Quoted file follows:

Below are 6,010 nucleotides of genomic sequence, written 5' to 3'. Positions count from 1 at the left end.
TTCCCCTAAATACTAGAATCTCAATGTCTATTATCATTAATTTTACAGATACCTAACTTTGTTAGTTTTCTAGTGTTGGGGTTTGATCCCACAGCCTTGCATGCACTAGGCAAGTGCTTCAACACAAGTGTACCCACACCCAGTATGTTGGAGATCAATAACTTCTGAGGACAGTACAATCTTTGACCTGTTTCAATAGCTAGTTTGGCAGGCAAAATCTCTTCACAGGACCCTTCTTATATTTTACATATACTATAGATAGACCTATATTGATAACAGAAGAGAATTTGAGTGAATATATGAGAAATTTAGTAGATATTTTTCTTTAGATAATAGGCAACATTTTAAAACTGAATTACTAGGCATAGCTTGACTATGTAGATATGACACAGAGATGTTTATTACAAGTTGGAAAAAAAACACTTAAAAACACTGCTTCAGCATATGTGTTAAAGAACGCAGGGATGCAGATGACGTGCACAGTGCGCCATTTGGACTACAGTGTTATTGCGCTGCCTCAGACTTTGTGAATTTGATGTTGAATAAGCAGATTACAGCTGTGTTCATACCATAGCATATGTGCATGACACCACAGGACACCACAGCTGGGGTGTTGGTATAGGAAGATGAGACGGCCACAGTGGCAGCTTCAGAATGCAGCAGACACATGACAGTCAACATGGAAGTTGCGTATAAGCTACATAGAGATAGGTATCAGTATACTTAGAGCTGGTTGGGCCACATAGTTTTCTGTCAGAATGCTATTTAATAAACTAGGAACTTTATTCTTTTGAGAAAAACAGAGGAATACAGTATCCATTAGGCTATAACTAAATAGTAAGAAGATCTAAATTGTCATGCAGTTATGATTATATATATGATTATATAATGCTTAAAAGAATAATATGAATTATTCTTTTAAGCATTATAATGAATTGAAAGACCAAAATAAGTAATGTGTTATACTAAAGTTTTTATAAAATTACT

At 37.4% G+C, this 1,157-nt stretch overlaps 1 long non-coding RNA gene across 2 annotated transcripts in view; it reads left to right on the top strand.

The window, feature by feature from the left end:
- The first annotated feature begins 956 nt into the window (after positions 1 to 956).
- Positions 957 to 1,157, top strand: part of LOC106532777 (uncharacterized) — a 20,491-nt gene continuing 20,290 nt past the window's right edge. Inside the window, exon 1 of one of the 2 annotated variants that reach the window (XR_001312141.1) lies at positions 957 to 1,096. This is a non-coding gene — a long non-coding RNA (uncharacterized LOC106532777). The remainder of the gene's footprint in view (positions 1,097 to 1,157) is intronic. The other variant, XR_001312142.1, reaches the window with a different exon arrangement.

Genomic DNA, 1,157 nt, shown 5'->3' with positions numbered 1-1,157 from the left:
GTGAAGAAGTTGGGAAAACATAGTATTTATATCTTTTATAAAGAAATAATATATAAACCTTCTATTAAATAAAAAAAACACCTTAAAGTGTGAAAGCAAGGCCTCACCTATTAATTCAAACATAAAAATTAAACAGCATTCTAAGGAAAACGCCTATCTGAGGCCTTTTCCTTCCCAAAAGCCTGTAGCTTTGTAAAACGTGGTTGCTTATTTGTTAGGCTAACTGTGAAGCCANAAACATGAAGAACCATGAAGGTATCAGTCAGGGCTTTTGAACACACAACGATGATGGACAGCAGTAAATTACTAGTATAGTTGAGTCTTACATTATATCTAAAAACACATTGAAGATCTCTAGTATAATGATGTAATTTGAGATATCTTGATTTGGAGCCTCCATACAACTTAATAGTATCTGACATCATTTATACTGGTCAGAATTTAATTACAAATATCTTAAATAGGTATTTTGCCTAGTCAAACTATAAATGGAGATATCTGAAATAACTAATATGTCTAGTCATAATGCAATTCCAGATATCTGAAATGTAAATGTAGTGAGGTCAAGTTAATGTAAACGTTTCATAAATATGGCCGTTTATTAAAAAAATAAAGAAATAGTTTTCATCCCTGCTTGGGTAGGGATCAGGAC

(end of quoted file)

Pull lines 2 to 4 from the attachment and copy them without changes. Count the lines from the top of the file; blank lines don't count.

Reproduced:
TTCCCCTAAATACTAGAATCTCAATGTCTATTATCATTAATTTTACAGATACCTAACTTTGTTAGTTTTCTAGTGTTGGGGTTTGATCCCACAGCCTTGCATGCACTAGGCAAGTGCTTCAACACAAGTGTACCCACACCCAGTATGTTGGAGATCAATAACTTCTGAGGACAGTACAATCTTTGACCTGTTTCAATAGCTAGTTTGGCAGGCAAAATCTCTTCACAGGACCCTTCTTATATTTTACATATACTATAGATAGACCTATATTGATAACAGAAGAGAATTTGAGTGAATATATGAGAAATTTAGTAGATATTTTTCTTTAGATAATAGGCAACATTTTAAAACTGAATTACTAGGCATAGCTTGACTATGTAGATATGACACAGAGATGTTTATTACAAGTTGGAAAAAAAACACTTAAAAACACTGCTTCAGCATATGTGTTAAAGAACGCAGGGATGCAGATGACGTGCACAGTGCGCCATTTGGACTACAGTGTTATTGCGCTGCCTCAGACTTTGTGAATTTGATGTTGAATAAGCAGATTACAGCTGTGTTCATACCATAGCATATGTGCATGACACCACAGGACACCACAGCTGGGGTGTTGGTATAGGAAGATGAGACGGCCACAGTGGCAGCTTCAGAATGCAGCAGACACATGACAGTCAACATGGAAGTTGCGTATAAGCTACATAGAGATAGGTATCAGTATACTTAGAGCTGGTTGGGCCACATAGTTTTCTGTCAGAATGCTATTTAATAAACTAGGAACTTTATTCTTTTGAGAAAAACAGAGGAATACAGTATCCATTAGGCTATAACTAAATAGTAAGAAGATCTAAATTGTCATGCAGTTATGATTATATATATGATTATATAATGCTTAAAAGAATAATATGAATTATTCTTTTAAGCATTATAATGAATTGAAAGACCAAAATAAGTAATGTGTTATACTAAAGTTTTTATAAAATTACT

At 37.4% G+C, this 1,157-nt stretch overlaps 1 long non-coding RNA gene across 2 annotated transcripts in view; it reads left to right on the top strand.

The window, feature by feature from the left end: